Garden City Telegram from Garden City, Kansas on August 7, 1963 · Page 5
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Garden City Telegram from Garden City, Kansas · Page 5

Garden City, Kansas
Issue Date:
Wednesday, August 7, 1963
Page 5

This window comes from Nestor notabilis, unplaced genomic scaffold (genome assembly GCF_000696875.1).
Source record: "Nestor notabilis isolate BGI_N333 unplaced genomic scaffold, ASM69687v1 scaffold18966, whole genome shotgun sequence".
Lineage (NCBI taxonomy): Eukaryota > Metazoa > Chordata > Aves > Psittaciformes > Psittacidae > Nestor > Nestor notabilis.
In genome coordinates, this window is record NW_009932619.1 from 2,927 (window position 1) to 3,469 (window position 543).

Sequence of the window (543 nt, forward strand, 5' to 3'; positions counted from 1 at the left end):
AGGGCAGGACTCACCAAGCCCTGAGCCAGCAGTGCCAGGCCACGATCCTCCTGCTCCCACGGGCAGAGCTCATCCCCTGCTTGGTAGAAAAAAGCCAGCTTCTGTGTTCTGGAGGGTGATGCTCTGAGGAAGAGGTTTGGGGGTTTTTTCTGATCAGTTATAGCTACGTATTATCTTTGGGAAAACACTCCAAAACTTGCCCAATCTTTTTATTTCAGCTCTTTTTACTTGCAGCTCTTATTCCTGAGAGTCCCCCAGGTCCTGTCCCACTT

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Fun Is Less Expensive As a Person Crows Old By ROBERT PETERSON An old chestnut says, "V\\ n j s like insurance — the older you! get the more it costs." But don't! believe it. Add up the pros and oons and you'll find it's less expensive to have fun when you are old because by then you've got a better sense of values and gadgtry. You're no longer fascinated by the latest fashions, newest cars, hi-fi sets, posh restaurants, and other standard status sym- 3 Pkgs. I All varieties Berry Crocker's Layer CAKE MIXES All Varieties Betty Crocker's FROST'G MIXES 3r k ,,99c Cat, Ida Frozen FRENCH FRIES S lOc Patio, Frozen Enchilada DINNERS E « h 39c Biloxi Cove OYSTERS 3c».'l American Beauty, all varieties NOODLES Pk ,27c Dixie, Cold Drink PAPER CUPS ,?S 29c Fairmont Old Fashioned, small curd COT. CHEESE 2<£v49c With Almonds, Peanuts, or Plain M&M CANDIES ...«, 29c Titles Select — Only at Ted's such fine beef! CHUCK ROAST Lb 45c Grade A Cut up FRYERS Lb 33c Young, Tender Baby Beef LIVER Lb 43c Lean, Tender MINUTE STEAK u, 89c lOc Most Popular Salad Vegetable HEAD LETTUCE Beat the Heat with Lemonade!, Sunkist LEMONS SS39c Th'e Old Standby for every meal. New Red x POTATOES 10 £ 39c California's Finest. Red Cardinal GRAPES Lb 19e Prices Effective Thursday - Friday - Saturday TED'S MARKET 511 N. 4th Street WE DELIVER bols revered by the impressionable young and middle-aged. Instead, you awaken to tho refreshing fact that man's keenest delights derive from the basic comforts, health, observation of Nature, creative activities, and camaraderie wih a few cpn- genial friends. And this kind of iellght costs little or nothing. * * * Speaking of friends, here's a note from a retired lawyer of 72 saying, "Last month I got to thinking about an old classmate with whom I've exchanged Yule cards but whom 1 hadn't seen in years. I began figuring the elapsed time since we'd been together and was astounded to find it had been 27 years. He lived only 150 miles away, so I phoned and said I was coming over to join him for lunch the next day. > "The following morning I got in my car, arrived at his place at noon, and we spent a wonderful three hours together. When I got home I told my wife the reunion was one of the pleasant- est incidents in my life. He I tvrote me a day or so later expressing similar sentiments. Today I picked up the paper and read that he had passed on. That's life. We shouldn't wait too long to enjoy the friendships with which we are blessed." Fin e letter Probably we all have friends or acquaintances living just a few hours away whom we profess to cherish but whom we haven't bothered to visit for years. Let's not wait too long. When it comes to annual vacations, it's my observation that women prefer a lengthy vacation — going to one place and staying put. Men, on the other hand, prefer two or three shorter vacations — and enjoy moving around. It's probably because men are tied more rigidly to their occupations, and are less accustomed to using leisure time. We relish a short vacation which gives us a change of scene. But after five or six days we grow fidgety. We contemplate the work piling up back at the office or plant and yearn to get back in harness. , Last Fall I tried to get my wife to fly along with me on a four-day junket to Ireland. But she said it appalled her to think of going such a distance for s'Jch a short stay. So I went by myself and had a great time. She figured I must have been up to •^ame mischief when I returned home and reported that four days of intensive travel and new experiences gave me greater satisfaction -and refreshment than the four solid weeks we spent on our last vacation encamped at a ranch in the Big Horn Mountains. Says historian Arnold Toynbee: "The best time of life for traveling is when one is in one's 70's, It's thrilling to set eyes at last on some town, river, monument, or mountain that one has /tnown only from pictures and maps and . . . has been longing to see for perhaps 50 or 60 years. 1 ' REAL ESTATE AUCTION PROPERTY OF MRS. R. H. COOPER 206 N. Sixth Street Tuesday, August 13th at 2 p.m. Lot 50' x 140'. House has II rooms, 2 baths. All Large Rooms. All Hard wood floors, very nice woodwork. Small house on back of lot that rents for $40.00 per month. Property can be seen anytime by contacting Earl Barton or Dora E. Long. Terms $1,000.00 d.own day of sale. $1,500.00 on approval of abstract, owner will carry balance for 4 years, to be paid in four payments, with interest at the rate of 6%. Interest to be paid each six months. FURNITURE WILL BE SOLD FOLLOWING SALE OF REAL ESTATE, Terms cash. Dressers, Beds, Tables and Chairs. Tax* will be pro-rated, 1962 Taxes were $231.01. DORA E. LONG AGENCY 317 N. 7th, Phone BR 6-7231 Earl Barton, Salesman and Auctioneer ,_ List your property with us, Auction or Private Sale. i T Opposition Met On Post Offices WICHITA »AP)-For the seconn lime in recent weeks, the Post Office Department has had opposition to plans for ne\v post office construction, Announcement of plans Monday for a new post office at Wilson, Kan., an Ellsworth County town of 1,000, brought objections from both Kansa s senators and a representative. Residents of Kingfisher, Okla., indicated last month that, they didn't want a new post office. A. B. Heiligman, assistant regional postal director, said Monday Rep. Robert Dole, R-Kan., had written the Post Office listing .several objections apparently sent by residents of the First District. Dole said residents indicate that Wilson has several vacant buildings and. that a new post office would mean another vacant build- in,?. Heiligman said postal officials reassessed th« Wilson situation and found that none of the existing buildings could be remodeled lo lit specifications. Economic Rise Expected In Business World Soon By Sim Dawion AP Builneti N«wi Analyit NJBW YORK (AIM—SljminR of the nuclear test ban treaty may give some defense industries pause but could mean stepped up activities in others. So many strong spots are reported elsewhere that the business world seems largely expectant of an increased, if moderate, gain in the total economy after Labor Day. The threaty still has n long road to go in the U.S. Senate. And the skepticism expressed by many Americans as to the reliability of Russian promises could assure increased spcnling in forms of defense untouched by the treaty—to be ready just in case, and to meet pressure in other form s of the cold war. Total disarmament — with its cancellation of defense orders— isn't a factor yet In any but the most long-rnnge economic planning. Defense Department appropriations aren't involved in any important degree, at least at present. Rising government spending as a whole, however, is a sure thing. Corporation economists ns n whole, are hountlng on t.hl s us one of the factors sure to bolster the economy In coming months, The spending is going up at state and local levels as well n« federal—as many taxpayers are well aware. Even more Important Is the continuing large outpourings from consumers' purses and a moderate, but reassuring, rise in business spending for new equipment and plants. Such outlays by business In re- dends, as the current reports of cent years are now paying rilvl- increased profits show. Th» new equipment Is turning out more goods per man hour, thu cutting production costs faster than wage scales have been rising. Thanks largely to the high rate of auto sales, consumers have been increasing their total of In- stnlment AM. Some economists worry about, the stretching of payment' periods in some areas, but most consider the credit gains on a firm basis. Instalment debt lias become a much-watched Indicator of con- ftnrifcn 4'liv Wfdntiday, August 7, 19A3 sumer psychology. It goes up when confidence Is widespread. And consumer confidence is basic to economic growth. With consumer, business and government spending all tending to rise, the outlook for the fall months Is bright, No matttr what your we're at close as your mallboxl Fall Woolens Just Arrlvtdl Write for «ompl*i and prices! ..fashions » fabrics 320 N. Main Garden City, Ki. House Of CARPET Opens Tomorrow! 1105 Kansas Plaza in Garden City! ATTRACTIVE GIFTS TO FIRST 50 CUSTOMERS VISITING OUR STORE EACH DAY FREE COCA-COLA FROM 9 A.M. UNTIL 6 P.M. THURSDAY FAMOUS "WORLD" MILLS CARPET OUTLET Remnants Roll Ends Mill Ends Save from 40% TO 70% NOW! QUALITY CARPET! DISCOUNT PRICES! PHONE BR 6-7731 FOR FREE ESTIMATES Hundreds Of Patterns • All The Newest Colors Save Up to $ 200°° - Sizes for Every Room 9'xl2' TO 15'x20' - NOW AT ONLY NO MONEY DOWN! Up To 36 Months To Pay! TO HERE'S JUST ONE EXAMPLE OF MANY DUPONT 501 NYLON CARPET CHOICE OF 18 COLORS 4 SO, YD. Bring Your Room Sizes! Installation Guaranteed To Your Satisfaction NOTHING DOWN! Up To 3 Yearu To Pay HOUSE OF CARPET 1105 Kansas Plazal Phone I BR 6-7731